Charleston is a city known for its rich history, southern cooking, and picturesque waterfront views. As such, it’s no surprise that visitors are often enchanted to find a line of beautiful pastel painted houses on the main strip downtown. They are a part of none other than the aptly named Rainbow Row.
Rainbow Row’s origins stretch back to the 1920s when Susan Pringle Frost, a prominent local historic preservationist, took the buildings under her wing as they’d fallen into disrepair since the Civil War. Frost wanted to restore them, but lacked the funds. Enter Dorothy Haskell Porcher Ledge, who purchased several of the houses in 1931. Inspired by traditional Caribbean aesthetics, Ledge opted for bright pinks and yellows over more traditional or period-accurate hues.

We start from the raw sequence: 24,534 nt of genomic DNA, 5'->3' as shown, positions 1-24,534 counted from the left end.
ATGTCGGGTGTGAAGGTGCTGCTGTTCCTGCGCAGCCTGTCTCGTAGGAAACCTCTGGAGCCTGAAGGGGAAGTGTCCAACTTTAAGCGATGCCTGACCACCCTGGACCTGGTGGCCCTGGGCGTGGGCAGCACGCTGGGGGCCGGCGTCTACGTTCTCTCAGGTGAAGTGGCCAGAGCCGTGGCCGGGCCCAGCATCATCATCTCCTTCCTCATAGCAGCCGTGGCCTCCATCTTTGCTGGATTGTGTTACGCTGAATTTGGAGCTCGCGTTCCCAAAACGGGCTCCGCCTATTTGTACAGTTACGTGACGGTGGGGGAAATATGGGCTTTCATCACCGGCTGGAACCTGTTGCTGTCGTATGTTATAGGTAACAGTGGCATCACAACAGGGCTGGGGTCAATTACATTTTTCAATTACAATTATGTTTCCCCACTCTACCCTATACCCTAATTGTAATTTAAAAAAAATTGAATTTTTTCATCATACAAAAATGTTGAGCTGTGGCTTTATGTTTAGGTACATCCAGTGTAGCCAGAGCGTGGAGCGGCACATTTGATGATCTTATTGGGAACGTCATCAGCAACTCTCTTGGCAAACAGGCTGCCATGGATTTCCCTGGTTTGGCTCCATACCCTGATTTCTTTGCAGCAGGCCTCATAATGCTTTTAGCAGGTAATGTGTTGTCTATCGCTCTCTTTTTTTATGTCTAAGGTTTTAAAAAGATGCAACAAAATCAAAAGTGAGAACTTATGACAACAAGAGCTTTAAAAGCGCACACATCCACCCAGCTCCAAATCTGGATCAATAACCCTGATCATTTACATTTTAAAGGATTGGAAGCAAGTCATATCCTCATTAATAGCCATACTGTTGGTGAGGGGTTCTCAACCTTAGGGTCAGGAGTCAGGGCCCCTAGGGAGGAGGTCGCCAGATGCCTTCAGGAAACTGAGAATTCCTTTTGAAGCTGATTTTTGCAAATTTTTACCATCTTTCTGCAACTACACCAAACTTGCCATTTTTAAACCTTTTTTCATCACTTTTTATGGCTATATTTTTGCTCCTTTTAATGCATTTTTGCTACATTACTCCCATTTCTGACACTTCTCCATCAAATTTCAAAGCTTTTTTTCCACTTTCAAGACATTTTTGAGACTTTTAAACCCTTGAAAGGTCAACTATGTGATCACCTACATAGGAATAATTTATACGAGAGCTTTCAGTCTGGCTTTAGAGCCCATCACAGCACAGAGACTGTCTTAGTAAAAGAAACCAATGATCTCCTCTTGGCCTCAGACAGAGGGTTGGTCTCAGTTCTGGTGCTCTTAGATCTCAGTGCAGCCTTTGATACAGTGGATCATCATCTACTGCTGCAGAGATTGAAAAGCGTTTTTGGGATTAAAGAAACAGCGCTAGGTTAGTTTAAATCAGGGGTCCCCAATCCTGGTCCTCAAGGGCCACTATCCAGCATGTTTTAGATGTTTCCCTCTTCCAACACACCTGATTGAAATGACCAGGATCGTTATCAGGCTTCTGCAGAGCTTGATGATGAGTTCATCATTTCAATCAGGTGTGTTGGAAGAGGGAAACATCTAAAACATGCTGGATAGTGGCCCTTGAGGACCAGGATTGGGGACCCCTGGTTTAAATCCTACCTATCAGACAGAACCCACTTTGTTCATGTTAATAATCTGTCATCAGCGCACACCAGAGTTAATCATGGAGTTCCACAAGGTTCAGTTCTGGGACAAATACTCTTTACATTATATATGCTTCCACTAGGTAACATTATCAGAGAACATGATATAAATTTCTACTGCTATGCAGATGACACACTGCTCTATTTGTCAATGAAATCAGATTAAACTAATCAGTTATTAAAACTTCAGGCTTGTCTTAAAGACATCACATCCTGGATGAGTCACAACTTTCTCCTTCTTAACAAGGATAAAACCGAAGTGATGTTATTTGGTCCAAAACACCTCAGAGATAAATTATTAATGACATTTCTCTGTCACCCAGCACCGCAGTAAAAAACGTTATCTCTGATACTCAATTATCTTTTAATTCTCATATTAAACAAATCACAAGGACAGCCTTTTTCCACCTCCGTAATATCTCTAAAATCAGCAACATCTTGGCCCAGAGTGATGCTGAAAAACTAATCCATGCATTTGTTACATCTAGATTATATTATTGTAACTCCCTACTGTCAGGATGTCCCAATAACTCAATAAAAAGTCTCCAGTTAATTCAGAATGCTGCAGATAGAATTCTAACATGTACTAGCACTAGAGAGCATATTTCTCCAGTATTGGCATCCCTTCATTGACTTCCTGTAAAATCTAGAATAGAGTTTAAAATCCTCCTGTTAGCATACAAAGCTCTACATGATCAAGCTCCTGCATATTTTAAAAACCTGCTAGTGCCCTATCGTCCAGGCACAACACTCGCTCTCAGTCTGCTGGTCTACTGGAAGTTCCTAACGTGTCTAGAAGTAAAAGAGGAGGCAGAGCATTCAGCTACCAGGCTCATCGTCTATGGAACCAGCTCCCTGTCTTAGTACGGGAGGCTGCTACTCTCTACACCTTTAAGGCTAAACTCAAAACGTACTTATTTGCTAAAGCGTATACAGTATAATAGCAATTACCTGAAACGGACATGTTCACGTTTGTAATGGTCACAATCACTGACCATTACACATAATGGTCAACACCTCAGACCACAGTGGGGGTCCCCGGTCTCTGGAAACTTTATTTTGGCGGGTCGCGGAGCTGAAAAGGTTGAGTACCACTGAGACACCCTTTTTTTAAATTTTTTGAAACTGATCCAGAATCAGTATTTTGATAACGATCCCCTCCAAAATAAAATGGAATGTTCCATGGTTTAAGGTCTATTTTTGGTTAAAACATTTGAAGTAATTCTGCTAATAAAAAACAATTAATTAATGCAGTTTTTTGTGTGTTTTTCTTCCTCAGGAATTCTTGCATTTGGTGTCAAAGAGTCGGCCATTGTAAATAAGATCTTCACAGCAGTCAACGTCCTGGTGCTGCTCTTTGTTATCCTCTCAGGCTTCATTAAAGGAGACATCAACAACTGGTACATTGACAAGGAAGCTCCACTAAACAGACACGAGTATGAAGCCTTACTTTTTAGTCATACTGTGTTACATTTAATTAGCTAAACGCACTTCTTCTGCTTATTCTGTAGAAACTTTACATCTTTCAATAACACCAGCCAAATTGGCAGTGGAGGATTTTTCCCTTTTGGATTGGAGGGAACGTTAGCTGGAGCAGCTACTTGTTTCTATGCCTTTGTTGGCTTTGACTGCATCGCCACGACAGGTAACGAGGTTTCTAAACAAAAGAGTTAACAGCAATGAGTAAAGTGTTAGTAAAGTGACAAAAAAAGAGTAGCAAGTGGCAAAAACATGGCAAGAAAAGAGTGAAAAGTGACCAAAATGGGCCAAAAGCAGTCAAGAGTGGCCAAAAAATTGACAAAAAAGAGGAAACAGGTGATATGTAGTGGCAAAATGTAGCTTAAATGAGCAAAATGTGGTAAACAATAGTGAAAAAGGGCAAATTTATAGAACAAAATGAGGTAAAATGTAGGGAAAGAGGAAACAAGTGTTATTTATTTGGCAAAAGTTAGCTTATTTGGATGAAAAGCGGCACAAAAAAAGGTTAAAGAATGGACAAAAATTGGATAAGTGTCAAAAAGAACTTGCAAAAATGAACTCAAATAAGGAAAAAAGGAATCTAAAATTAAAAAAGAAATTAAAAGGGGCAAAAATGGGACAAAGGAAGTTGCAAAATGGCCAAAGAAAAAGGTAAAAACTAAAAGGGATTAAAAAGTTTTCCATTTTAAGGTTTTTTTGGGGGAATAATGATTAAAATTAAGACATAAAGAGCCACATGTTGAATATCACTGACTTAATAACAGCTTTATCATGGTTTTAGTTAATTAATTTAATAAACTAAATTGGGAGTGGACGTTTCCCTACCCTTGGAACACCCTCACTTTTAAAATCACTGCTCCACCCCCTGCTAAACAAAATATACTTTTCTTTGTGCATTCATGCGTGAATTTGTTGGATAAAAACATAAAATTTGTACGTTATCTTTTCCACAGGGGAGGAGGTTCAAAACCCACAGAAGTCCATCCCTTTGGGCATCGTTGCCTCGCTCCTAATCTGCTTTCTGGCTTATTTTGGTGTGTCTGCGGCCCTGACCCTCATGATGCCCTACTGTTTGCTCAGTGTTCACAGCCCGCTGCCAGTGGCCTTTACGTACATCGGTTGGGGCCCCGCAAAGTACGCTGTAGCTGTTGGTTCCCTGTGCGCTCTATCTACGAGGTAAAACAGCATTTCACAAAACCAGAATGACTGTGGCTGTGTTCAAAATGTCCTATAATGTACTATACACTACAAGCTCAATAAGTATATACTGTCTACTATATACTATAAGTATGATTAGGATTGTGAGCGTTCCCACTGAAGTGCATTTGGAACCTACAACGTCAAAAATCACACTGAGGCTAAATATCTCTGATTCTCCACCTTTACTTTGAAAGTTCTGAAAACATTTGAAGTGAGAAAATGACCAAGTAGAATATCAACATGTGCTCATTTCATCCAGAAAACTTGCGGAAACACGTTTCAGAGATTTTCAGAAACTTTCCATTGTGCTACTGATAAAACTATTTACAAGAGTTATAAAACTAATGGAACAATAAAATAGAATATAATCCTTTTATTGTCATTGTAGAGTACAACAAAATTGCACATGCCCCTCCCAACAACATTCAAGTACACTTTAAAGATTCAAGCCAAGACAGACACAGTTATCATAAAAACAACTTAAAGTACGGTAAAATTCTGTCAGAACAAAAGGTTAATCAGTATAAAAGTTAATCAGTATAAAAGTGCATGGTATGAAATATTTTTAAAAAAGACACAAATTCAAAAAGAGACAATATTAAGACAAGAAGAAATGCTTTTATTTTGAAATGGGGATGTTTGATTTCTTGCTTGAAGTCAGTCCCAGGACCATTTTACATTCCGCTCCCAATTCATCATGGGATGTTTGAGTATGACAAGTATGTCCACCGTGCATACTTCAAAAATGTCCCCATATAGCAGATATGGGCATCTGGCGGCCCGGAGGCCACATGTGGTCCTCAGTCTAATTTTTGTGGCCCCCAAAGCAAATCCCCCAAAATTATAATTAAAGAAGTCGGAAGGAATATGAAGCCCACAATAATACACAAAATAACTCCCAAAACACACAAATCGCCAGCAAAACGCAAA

Hence, Rainbow Row was born, a cornucopia of colorful abodes laid out upon the downtown of Charleston. The houses added a lovely streak of personality to the downtown area. Since the row’s creation, it has become a popular tourist attraction in the city, with people flocking to see Lodge’s paint jobs from far and wide. In fact, Rainbow Row is reportedly the most photographed spot in the whole city.
Know Before You Go
While Rainbow Row is a popular tourist attraction, all the houses are private residences. Please don’t harass the residents.